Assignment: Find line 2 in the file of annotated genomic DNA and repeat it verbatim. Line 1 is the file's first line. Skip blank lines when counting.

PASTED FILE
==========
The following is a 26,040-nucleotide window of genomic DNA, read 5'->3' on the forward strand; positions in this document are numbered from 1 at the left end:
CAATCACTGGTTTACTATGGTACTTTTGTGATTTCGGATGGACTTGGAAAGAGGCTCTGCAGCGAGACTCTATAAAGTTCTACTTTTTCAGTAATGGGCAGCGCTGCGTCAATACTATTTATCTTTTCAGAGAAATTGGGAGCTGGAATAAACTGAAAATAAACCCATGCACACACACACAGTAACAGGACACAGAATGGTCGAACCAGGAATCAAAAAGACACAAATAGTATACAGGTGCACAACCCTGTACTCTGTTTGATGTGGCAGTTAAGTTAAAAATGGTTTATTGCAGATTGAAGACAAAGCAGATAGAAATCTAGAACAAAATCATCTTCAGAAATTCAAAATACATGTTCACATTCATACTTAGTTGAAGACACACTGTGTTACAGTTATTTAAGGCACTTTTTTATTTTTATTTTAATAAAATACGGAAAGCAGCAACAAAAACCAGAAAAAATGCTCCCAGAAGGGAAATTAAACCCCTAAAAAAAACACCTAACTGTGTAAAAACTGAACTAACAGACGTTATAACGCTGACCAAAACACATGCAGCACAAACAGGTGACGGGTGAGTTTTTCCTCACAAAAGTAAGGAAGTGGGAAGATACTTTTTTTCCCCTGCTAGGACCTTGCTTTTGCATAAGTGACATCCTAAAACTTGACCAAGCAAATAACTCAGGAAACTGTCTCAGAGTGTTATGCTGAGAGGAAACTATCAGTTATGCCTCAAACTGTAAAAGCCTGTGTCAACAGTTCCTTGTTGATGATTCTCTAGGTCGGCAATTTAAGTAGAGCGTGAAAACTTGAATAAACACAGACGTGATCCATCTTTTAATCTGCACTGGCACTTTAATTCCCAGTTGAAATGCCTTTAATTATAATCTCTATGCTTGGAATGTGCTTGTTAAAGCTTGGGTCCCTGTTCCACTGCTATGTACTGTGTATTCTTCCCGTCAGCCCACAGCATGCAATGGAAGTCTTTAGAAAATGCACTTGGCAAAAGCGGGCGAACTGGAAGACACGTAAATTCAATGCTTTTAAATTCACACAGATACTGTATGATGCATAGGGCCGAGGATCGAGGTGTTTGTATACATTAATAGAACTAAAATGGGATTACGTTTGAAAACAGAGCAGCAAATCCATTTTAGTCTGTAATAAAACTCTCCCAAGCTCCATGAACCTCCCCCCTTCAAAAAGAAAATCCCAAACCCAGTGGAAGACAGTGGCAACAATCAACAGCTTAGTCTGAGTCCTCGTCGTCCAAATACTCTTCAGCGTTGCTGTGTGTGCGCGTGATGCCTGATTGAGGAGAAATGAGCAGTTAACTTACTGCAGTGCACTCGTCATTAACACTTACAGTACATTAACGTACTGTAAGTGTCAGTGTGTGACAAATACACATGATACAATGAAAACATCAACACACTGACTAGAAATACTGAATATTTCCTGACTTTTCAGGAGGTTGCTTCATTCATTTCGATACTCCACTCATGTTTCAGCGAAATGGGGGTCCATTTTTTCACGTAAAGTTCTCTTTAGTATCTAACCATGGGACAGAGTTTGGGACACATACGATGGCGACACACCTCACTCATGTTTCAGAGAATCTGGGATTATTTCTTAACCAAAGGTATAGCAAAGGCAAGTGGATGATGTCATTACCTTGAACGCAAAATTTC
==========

CAATCACTGGTTTACTATGGTACTTTTGTGATTTCGGATGGACTTGGAAAGAGGCTCTGCAGCGAGACTCTATAAAGTTCTACTTTTTCAGTAATGGGCAGCGCTGCGTCAATACTATTTATCTTTTCAGAGAAATTGGGAGCTGGAATAAACTGAAAATAAACCCATGCACACACACACAGTAACAGGACACAGAATGGTCGAACCAGGAATCAAAAAGACACAAATAGTATACAGGTGCACAACCCTGTACTCTGTTTGATGTGGCAGTTAAGTTAAAAATGGTTTATTGCAGATTGAAGACAAAGCAGATAGAAATCTAGAACAAAATCATCTTCAGAAATTCAAAATACATGTTCACATTCATACTTAGTTGAAGACACACTGTGTTACAGTTATTTAAGGCACTTTTTTATTTTTATTTTAATAAAATACGGAAAGCAGCAACAAAAACCAGAAAAAATGCTCCCAGAAGGGAAATTAAACCCCTAAAAAAAACACCTAACTGTGTAAAAACTGAACTAACAGACGTTATAACGCTGACCAAAACACATGCAGCACAAACAGGTGACGGGTGAGTTTTTCCTCACAAAAGTAAGGAAGTGGGAAGATACTTTTTTTCCCCTGCTAGGACCTTGCTTTTGCATAAGTGACATCCTAAAACTTGACCAAGCAAATAACTCAGGAAACTGTCTCAGAGTGTTATGCTGAGAGGAAACTATCAGTTATGCCTCAAACTGTAAAAGCCTGTGTCAACAGTTCCTTGTTGATGATTCTCTAGGTCGGCAATTTAAGTAGAGCGTGAAAACTTGAATAAACACAGACGTGATCCATCTTTTAATCTGCACTGGCACTTTAATTCCCAGTTGAAATGCCTTTAATTATAATCTCTATGCTTGGAATGTGCTTGTTAAAGCTTGGGTCCCTGTTCCACTGCTATGTACTGTGTATTCTTCCCGTCAGCCCACAGCATGCAATGGAAGTCTTTAGAAAATGCACTTGGCAAAAGCGGGCGAACTGGAAGACACGTAAATTCAATGCTTTTAAATTCACACAGATACTGTATGATGCATAGGGCCGAGGATCGAGGTGTTTGTATACATTAATAGAACTAAAATGGGATTACGTTTGAAAACAGAGCAGCAAATCCATTTTAGTCTGTAATAAAACTCTCCCAAGCTCCATGAACCTCCCCCCTTCAAAAAGAAAATCCCAAACCCAGTGGAAGACAGTGGCAACAATCAACAGCTTAGTCTGAGTCCTCGTCGTCCAAATACTCTTCAGCGTTGCTGTGTGTGCGCGTGATGCCTGATTGAGGAGAAATGAGCAGTTAACTTACTGCAGTGCACTCGTCATTAACACTTACAGTACATTAACGTACTGTAAGTGTCAGTGTGTGACAAATACACATGATACAATGAAAACATCAACACACTGACTAGAAATACTGAATATTTCCTGACTTTTCAGGAGGTTGCTTCATTCATTTCGATACTCCACTCATGTTTCAGCGAAATGGGGGTCCATTTTTTCACGTAAAGTTCTCTTTAGTATCTAACCATGGGACAGAGTTTGGGACACATACGATGGCGACACACCTCACTCATGTTTCAGAGAATCTGGGATTATTTCTTAACCAAAGGTATAGCAAAGGCAAGTGGATGATGTCATTACCTTGAACGCAAAATTTC